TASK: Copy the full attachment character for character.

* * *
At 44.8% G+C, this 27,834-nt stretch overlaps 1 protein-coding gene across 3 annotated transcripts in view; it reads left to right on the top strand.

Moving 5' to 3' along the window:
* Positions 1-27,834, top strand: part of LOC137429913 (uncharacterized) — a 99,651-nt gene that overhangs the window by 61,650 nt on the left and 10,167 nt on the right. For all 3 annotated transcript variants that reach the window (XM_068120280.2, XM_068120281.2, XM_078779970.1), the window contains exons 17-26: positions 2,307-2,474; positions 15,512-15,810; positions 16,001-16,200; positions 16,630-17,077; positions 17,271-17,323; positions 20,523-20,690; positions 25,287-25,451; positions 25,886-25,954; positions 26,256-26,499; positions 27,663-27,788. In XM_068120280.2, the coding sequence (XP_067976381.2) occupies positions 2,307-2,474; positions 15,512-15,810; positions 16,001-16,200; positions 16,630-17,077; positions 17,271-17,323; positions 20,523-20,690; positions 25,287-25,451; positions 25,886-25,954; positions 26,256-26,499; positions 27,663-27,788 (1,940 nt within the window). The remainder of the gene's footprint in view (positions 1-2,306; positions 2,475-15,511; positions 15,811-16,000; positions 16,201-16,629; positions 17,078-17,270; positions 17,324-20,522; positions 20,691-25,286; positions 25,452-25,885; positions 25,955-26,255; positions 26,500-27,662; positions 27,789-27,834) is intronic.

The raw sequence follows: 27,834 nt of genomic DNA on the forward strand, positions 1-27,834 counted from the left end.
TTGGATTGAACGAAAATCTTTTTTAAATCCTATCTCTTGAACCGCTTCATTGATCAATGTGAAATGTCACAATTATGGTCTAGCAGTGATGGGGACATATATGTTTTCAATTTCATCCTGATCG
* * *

At 44.8% G+C, this 27,834-nt stretch overlaps 1 protein-coding gene across 3 annotated transcripts in view; it reads left to right on the top strand.

Moving 5' to 3' along the window:
* Positions 1-27,834, top strand: part of LOC137429913 (uncharacterized) — a 99,651-nt gene that overhangs the window by 61,650 nt on the left and 10,167 nt on the right. For all 3 annotated transcript variants that reach the window (XM_068120280.2, XM_068120281.2, XM_078779970.1), the window contains exons 17-26: positions 2,307-2,474; positions 15,512-15,810; positions 16,001-16,200; positions 16,630-17,077; positions 17,271-17,323; positions 20,523-20,690; positions 25,287-25,451; positions 25,886-25,954; positions 26,256-26,499; positions 27,663-27,788. In XM_068120280.2, the coding sequence (XP_067976381.2) occupies positions 2,307-2,474; positions 15,512-15,810; positions 16,001-16,200; positions 16,630-17,077; positions 17,271-17,323; positions 20,523-20,690; positions 25,287-25,451; positions 25,886-25,954; positions 26,256-26,499; positions 27,663-27,788 (1,940 nt within the window). The remainder of the gene's footprint in view (positions 1-2,306; positions 2,475-15,511; positions 15,811-16,000; positions 16,201-16,629; positions 17,078-17,270; positions 17,324-20,522; positions 20,691-25,286; positions 25,452-25,885; positions 25,955-26,255; positions 26,500-27,662; positions 27,789-27,834) is intronic.

The raw sequence follows: 27,834 nt of genomic DNA on the forward strand, positions 1-27,834 counted from the left end.
TTGGATTGAACGAAAATCTTTTTTAAATCCTATCTCTTGAACCGCTTCATTGATCAATGTGAAATGTCACAATTATGGTCTAGCAGTGATGGGGACATATATGTTTTCAATTTCATCCTGATCG